The first year Al Crim began his beekeeping hobby in 2005, he found only one swarm of bees. This year already, Crim has found 25 swarms. His secret? Dowsing.
For three years, Crim has been a member of the Tri-State Dowsers, an official American Society of Dowsers chapter created in 1998. The club gathers on the last Thursday of every month at the Newburgh Central Library to explore different uses of the practice.
Dowsing is a type of divination used to search for items or information, like water sources. Raymond C. Willey, a founder of the American Society of Dowsers, claims dowsing “allows one to obtain information in a manner beyond the scope and power of the standard human physical senses of sight, sound, touch, etc.” Many experts say dowsing can be explained by the ideomotor response — a reflexive, automatic muscular reaction brought out by a thought or mental image. Such assessments don’t deter Tri-State dowsers from their practice, however.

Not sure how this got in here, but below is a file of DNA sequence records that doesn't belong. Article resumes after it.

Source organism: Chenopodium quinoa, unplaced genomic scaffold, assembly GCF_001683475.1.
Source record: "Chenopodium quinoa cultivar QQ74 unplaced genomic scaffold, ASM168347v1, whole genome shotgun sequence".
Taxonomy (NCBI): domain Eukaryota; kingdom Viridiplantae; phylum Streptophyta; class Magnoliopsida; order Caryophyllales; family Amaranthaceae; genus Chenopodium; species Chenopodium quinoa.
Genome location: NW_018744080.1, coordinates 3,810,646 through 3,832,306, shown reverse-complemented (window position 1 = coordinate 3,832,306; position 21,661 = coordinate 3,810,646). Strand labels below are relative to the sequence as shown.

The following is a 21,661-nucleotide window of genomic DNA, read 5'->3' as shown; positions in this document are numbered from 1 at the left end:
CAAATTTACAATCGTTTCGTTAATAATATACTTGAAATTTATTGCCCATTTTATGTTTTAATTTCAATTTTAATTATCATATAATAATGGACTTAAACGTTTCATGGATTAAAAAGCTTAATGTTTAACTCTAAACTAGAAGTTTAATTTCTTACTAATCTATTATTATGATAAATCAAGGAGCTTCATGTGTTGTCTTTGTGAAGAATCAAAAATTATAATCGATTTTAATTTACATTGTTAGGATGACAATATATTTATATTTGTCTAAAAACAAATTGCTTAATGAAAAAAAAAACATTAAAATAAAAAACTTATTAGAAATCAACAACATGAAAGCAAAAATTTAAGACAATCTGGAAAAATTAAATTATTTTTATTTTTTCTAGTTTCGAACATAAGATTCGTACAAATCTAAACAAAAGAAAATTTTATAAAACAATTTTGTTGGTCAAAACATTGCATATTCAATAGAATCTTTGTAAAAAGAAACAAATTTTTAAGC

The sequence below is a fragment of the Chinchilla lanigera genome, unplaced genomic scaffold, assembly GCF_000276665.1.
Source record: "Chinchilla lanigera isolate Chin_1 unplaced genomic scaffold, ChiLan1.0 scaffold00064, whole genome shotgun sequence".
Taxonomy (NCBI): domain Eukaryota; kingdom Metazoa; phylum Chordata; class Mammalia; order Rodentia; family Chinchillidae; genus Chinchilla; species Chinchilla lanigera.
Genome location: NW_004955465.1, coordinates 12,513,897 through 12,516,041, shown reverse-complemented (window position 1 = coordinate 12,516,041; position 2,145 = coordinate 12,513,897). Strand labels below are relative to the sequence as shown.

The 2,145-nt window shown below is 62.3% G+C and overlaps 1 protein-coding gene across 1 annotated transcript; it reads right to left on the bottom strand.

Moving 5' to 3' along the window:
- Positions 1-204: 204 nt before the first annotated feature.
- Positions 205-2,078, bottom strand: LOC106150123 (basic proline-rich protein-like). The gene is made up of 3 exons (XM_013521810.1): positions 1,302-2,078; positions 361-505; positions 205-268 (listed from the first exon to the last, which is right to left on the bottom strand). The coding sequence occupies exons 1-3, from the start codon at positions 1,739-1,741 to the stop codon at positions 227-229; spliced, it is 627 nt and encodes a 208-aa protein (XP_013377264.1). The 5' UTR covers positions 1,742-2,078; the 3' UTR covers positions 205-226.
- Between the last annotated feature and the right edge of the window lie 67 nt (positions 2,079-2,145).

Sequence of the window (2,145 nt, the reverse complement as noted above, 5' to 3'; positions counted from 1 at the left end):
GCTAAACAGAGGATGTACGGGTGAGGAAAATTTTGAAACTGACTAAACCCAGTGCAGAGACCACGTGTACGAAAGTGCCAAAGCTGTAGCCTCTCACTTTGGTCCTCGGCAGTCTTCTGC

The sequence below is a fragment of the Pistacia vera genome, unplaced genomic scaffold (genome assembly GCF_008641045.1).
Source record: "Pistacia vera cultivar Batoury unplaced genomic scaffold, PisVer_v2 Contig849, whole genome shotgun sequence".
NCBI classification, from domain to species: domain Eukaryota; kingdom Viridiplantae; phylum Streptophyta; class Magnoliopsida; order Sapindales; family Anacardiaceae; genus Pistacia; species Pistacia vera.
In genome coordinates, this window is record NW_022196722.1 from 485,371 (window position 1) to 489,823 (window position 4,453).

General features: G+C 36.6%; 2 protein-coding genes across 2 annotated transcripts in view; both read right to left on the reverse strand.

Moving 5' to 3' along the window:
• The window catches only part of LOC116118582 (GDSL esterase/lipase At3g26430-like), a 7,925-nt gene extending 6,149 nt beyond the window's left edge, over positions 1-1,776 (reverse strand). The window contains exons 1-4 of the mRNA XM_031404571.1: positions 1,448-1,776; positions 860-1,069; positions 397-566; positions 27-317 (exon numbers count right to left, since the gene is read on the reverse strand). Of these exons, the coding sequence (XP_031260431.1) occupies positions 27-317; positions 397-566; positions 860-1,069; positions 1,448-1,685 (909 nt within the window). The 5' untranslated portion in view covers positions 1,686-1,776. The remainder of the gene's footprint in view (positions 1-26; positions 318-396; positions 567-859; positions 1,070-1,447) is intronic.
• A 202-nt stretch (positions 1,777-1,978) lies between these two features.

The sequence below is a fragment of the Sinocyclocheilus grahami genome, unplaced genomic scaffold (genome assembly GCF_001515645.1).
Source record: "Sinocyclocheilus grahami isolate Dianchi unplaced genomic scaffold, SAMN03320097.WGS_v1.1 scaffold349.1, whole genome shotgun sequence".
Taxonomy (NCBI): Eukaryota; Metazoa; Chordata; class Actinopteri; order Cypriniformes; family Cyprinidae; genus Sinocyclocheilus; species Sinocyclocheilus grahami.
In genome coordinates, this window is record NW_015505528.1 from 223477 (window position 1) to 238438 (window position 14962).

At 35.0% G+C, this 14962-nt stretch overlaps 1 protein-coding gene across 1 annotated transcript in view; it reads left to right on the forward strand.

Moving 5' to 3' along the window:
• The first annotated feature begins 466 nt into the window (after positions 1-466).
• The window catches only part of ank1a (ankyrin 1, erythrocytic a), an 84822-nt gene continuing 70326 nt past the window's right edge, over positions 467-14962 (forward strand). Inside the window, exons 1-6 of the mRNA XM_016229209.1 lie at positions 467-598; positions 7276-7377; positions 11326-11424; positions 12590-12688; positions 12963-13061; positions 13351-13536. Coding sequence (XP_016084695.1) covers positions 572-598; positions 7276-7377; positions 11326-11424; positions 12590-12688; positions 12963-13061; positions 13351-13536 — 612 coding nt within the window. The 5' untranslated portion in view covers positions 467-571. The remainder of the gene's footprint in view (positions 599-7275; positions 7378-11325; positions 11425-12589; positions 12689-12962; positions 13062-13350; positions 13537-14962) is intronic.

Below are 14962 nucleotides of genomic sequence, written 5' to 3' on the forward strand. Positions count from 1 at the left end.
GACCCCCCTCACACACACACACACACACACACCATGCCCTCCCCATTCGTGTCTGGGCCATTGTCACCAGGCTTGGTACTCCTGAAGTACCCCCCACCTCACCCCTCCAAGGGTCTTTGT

“People think dowsing is two sticks looking for water,” says Mary Buchanan, the group’s president, “but we have people in the group who are treasure hunters or dowse for lost things, illness, oil wells. Someone found graves. There just are so many different things.”
Crim says dowsing for vibrations helps him catch swarms of bees. He uses geopathic energy lines that run through the earth and create a grid. Crim finds intersections of two lines, the Curry line and Hartmann line — named for the discoverers Dr. Manfred Curry and Dr. Ernst Hartmann. The third piece of the puzzle is finding where these two lines intersect and cross a water vein. Where all of these unite is where Crim hangs his swarm trap or places a beehive.
“There’s vibration from everybody,” he says. “Basically, humans’ vibration is 7.83 hertz and bees’ vibration runs about 250 hertz. So these lines where they all cross vibrate around 250 to 290 hertz. It’s quite interesting. The more you know, the less you know.”
For more information about the Tri-State Dowsers, visit tristatedowsers.org.